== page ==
How the Korean pop juggernaut keeps churning out new acts such as Red Velvet and Royal Pirates

As new music groups keep forming, what does it take for Korean pop star wannabes to stand out in the saturated industry?

K-pop hopefuls in Produce 101 vying for a spot in girl group I.O.I.
K-pop hopefuls in Produce 101 vying for a spot in girl group I.O.I.PHOTO: CHANNEL M

Just a few years ago, many could name popular Korean pop acts such as Girls' Generation, BigBang and Psy, even if they were just casual pop music fans.

Fast forward a few years and the extent of the average Joe's knowledge of K-pop acts is likely to be those same few names.

Has the Korean pop juggernaut ground to a halt?


Without the advantage of novelty when K-pop first exploded globally, new groups are facing an uphill battle to gain traction.

Producer Ahn Joon Young, 38, tells The Straits Times: "The K-pop scene is cruel. I think it is like a battlefield without guns."

He is behind the Mnet reality show Produce 101, which featured 101 female trainees from 46 talent agencies vying for a spot in a girl group, I.O.I. The final 11-member band line-up was determined by audiences' votes.

South Korea's K-pop scene is cruel. I think it is like a battlefield without guns.

PRODUCER AHN JOON YOUNG, who is behind Mnet reality show Produce 101, which features 101 female trainees from 46 talent agencies vying to be in a girl group, I.O.I.

Mr Ahn says: "There are one to two new idol groups debuting every week, which amounts to more than 50 new groups coming out every year.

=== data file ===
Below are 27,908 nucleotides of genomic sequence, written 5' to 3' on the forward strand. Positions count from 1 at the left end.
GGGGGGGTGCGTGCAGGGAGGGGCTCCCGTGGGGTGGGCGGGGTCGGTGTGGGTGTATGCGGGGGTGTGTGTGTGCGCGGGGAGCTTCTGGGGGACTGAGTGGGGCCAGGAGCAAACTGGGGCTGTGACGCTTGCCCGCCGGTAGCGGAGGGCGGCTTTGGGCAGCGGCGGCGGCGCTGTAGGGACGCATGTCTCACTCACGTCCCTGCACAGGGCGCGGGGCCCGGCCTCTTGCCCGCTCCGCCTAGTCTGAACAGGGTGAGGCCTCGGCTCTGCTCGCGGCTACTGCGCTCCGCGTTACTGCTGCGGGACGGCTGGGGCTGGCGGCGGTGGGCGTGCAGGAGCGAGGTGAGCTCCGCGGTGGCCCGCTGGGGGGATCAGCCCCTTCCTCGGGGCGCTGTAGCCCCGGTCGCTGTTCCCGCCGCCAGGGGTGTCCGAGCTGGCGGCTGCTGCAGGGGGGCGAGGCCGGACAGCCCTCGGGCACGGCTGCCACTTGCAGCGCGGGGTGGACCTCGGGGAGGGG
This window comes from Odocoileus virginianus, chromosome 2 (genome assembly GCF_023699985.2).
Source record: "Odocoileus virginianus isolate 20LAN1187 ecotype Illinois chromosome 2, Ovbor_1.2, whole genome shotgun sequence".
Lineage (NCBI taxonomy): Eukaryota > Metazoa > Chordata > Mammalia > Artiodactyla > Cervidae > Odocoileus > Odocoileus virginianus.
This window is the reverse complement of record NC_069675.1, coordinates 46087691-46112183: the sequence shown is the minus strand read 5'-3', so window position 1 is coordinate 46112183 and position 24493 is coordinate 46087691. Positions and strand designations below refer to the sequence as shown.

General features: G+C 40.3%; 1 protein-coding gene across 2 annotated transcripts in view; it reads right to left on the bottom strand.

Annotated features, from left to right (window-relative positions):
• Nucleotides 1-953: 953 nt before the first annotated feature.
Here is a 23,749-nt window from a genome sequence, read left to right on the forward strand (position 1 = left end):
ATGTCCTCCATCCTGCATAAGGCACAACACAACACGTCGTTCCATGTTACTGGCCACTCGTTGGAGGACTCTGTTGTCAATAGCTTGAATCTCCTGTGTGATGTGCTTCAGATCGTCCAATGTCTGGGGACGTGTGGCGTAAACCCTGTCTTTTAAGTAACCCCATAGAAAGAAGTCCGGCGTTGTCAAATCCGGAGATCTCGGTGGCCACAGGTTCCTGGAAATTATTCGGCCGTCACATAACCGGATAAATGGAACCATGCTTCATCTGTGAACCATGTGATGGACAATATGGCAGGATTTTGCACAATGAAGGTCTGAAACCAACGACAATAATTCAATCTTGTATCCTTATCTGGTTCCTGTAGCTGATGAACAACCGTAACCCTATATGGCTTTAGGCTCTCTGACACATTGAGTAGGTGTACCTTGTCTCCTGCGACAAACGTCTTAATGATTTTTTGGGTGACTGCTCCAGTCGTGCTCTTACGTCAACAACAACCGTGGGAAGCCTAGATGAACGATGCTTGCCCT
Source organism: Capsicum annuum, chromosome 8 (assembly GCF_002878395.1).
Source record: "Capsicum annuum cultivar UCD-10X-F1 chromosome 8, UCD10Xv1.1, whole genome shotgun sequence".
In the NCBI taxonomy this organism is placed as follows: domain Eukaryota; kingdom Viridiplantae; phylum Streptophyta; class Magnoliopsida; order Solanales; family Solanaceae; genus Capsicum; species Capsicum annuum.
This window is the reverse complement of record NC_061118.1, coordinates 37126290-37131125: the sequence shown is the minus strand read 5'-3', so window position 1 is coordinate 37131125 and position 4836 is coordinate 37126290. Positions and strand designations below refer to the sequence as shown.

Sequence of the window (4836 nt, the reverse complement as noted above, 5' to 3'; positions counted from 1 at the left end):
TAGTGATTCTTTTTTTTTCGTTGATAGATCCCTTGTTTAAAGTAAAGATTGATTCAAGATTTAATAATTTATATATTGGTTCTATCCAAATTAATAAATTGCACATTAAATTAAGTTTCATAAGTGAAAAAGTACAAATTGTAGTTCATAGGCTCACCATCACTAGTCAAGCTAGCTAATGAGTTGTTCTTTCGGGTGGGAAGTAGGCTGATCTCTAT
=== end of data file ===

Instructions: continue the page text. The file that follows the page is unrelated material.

"Yet, at most only five teams are able to stay in the public's mind."

His show gave rookies a chance to leave an impression on the audiences. After the show is broadcast, trainees who were featured in it became top Internet searches on Korean portals.

Mr Ahn adds: "As the audience were the people who produce I.O.I., I think they will have a stronger attachment towards the group."

Even the group's name, I.O.I., was given by fans through a poll because they thought the letters look like the number 101 in the programme's title.

The girl group will release their debut single, Dream Girls, today and promote themselves as a group for a year.

The 11 members are Lim Na Young, Kim Chung Ha, Kim Se Jeong, Jung Chae Yeon, Zhou Jie Qiong, Kim So Hye, Yu Yeun Jung, Choi Yoo Jung, Kang Mi Na, Kim Do Yeon and Jeon So Mi.


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Singaporean entrepreneur Alan Chan, who was behind Singapore's first K-pop venture Skarf, experienced the fierce competition of trying to snag an appearance for his girl group on music television programmes in South Korea.

"You have to pay an external public relations team to get your group into the queue for a chance to be on a music TV show during their album launch period," says Chan, 53, who is a partner of Korean-based JTCorea Entertainment. "But that doesn't guarantee you exposure as there are so many groups vying for the spot."

He says the girl group Skarf, comprising Singaporean Natasha Low and three Korean members, have been sold to South Korean entertainment company CJ E&M for an undisclosed amount.

Undeterred by the cut-throat competition, he will be launching a new K-pop girl group OhBliss - with five Korean members - this month. He also has plans to start another girl group and boyband, and recruit another member for OhBliss, from Singapore, Hong Kong or China.

China, where the vast fan base and corporate market are hungry for K-pop, is his target.

The South Korean pop music complex's endless supply of teenyboppers packaged into idol groups is a double-edged sword: It leads to saturation, but it also ensures new blood is injected into the industry, say observers.